What I’d like to know is what’s the magic number on how many kids someone is suppose to have and how many of each gender are there supposed to be? People talk as if this is predetermined and applies to everybody no matter their circumstances. Forget the fact that we have absolutely no control over gender or if we can get pregnant multiple times (besides IVF). Not only that but you have the opposite side of the coin where you have families with 4 or 5 kids and if that mom gets pregnant everyone’s judging her for having a big family. It feels as if there is no winning in today’s world. You either stopped to soon in your quest to bring life into this world or you’re having too many kids and you’re the cause of our overpopulation crisis.
Honestly this needs to stop. If someone says they’re done having kids, accept it and stop telling them they need to keep going. You don’t know their journey or reasons, and besides that it’s none of your business. If someone says they don’t want to have kids, accept it and stop telling them how much they’re missing out on. You don’t know their reasons and it’s not your life. If someone doesn’t talk about having kids but has been married for years, please for the love of all things holy, don’t ask them when they’re having kids. Many of these couples want to have kids and have been trying for years with no success or with many positive pregnancy tests that unfortunately end in a miscarriage. You asking, is a reminder of this heartbreaking journey they are walking and, once again, is none of your business.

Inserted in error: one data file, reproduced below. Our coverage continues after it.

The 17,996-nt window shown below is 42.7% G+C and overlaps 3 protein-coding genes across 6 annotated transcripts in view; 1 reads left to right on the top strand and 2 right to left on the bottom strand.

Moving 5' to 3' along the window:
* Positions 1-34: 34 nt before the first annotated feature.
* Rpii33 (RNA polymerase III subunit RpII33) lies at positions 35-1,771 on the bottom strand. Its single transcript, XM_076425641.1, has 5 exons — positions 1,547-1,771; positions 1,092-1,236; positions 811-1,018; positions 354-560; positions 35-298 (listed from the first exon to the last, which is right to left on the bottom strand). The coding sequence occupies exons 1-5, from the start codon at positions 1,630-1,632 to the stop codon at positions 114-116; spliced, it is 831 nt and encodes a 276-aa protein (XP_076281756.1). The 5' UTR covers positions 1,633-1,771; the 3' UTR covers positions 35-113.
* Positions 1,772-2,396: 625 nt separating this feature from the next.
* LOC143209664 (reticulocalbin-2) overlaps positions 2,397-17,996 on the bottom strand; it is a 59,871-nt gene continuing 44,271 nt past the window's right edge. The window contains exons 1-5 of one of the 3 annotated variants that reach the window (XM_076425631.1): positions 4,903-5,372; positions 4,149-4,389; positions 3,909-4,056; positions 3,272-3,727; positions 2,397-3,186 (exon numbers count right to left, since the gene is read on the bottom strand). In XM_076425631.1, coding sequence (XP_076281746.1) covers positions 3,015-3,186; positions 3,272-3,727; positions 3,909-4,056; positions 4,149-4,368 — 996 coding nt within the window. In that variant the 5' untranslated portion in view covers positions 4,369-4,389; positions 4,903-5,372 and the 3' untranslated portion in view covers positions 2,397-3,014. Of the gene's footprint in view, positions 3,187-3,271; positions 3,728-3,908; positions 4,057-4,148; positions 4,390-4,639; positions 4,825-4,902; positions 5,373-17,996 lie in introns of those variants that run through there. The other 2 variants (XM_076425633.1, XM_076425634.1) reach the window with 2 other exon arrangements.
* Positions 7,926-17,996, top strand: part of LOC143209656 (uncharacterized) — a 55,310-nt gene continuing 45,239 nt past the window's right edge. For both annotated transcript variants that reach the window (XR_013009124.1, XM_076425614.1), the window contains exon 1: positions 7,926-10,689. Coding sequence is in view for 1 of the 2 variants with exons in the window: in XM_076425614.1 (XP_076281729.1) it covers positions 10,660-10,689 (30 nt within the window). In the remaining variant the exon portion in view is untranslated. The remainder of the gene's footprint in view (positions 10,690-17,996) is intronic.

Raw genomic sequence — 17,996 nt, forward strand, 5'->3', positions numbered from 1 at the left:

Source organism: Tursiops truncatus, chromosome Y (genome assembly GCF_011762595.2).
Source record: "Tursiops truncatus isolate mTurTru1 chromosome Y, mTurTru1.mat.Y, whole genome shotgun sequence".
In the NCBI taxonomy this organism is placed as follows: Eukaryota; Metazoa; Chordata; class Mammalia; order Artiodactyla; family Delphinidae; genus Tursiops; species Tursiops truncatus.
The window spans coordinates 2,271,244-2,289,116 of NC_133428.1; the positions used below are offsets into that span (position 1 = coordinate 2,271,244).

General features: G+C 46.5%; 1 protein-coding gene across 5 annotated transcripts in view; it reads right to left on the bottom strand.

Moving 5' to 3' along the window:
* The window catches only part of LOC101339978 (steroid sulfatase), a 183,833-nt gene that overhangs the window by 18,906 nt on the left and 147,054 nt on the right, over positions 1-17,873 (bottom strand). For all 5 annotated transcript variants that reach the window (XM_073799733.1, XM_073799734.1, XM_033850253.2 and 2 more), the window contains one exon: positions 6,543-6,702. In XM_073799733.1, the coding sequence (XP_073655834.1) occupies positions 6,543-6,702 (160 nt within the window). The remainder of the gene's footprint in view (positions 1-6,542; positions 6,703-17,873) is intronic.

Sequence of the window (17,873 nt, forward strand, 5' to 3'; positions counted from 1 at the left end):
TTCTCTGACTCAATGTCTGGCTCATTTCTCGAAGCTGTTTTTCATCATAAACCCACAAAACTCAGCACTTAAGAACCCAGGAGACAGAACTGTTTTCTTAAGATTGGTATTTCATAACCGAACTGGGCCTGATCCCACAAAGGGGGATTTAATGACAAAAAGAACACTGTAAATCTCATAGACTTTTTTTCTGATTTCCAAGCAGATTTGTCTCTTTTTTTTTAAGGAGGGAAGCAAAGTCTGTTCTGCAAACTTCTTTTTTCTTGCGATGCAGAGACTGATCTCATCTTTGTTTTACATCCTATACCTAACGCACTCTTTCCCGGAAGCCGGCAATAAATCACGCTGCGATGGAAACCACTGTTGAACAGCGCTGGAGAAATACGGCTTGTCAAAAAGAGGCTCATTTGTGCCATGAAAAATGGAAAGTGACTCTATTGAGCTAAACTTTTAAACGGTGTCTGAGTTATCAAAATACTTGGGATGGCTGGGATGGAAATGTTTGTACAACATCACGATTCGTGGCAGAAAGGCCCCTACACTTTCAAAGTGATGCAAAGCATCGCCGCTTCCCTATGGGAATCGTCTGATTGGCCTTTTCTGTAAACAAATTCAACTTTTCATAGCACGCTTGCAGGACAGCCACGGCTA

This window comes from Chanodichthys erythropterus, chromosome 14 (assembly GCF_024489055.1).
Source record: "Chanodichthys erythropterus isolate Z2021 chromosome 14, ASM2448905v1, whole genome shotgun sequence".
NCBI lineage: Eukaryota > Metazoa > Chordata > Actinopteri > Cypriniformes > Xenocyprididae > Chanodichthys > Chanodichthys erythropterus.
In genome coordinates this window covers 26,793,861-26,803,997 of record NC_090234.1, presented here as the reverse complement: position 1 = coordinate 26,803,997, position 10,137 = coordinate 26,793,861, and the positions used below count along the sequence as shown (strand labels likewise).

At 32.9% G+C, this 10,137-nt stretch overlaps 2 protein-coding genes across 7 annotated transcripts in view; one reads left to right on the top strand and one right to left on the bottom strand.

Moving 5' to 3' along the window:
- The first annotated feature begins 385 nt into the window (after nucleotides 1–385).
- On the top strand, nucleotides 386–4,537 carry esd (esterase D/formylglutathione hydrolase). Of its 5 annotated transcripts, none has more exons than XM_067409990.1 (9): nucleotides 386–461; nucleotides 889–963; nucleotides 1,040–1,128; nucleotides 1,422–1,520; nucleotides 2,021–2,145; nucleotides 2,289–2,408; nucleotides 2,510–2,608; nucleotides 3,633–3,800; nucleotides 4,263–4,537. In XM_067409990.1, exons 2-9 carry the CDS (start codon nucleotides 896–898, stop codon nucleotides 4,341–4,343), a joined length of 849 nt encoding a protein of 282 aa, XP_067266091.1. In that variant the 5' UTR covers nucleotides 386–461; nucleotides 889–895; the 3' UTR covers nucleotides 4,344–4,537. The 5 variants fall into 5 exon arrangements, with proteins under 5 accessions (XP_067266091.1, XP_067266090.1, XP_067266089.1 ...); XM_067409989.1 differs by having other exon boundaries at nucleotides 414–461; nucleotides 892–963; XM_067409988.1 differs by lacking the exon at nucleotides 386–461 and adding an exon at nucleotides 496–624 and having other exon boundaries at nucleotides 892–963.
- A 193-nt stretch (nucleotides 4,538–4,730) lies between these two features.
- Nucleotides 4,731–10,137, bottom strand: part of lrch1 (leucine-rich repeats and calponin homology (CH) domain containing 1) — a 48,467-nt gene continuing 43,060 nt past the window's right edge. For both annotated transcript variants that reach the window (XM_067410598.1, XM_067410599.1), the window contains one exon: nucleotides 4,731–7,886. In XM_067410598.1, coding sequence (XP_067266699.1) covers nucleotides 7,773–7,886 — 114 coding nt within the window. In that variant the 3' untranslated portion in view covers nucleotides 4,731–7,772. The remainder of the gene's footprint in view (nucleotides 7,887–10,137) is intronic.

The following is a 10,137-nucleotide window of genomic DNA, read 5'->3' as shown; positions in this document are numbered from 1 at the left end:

Having one, ten or even zero kids is a huge decision, and I can promise you we aren’t making it lighthearted. A lot of time, thought, and our personal experiences are coming into play. Just because having 5 kids was the right decision for you and your family doesn’t mean it’s the right decision for everyone else. Just because you have both genders in your line up of children, doesn’t mean we all should. Just because you decided kids weren’t something you wanted, doesn’t mean everyone shouldn’t have kids. Your experience, your desires, your journey, and ultimately, your decision. End. Of. Story.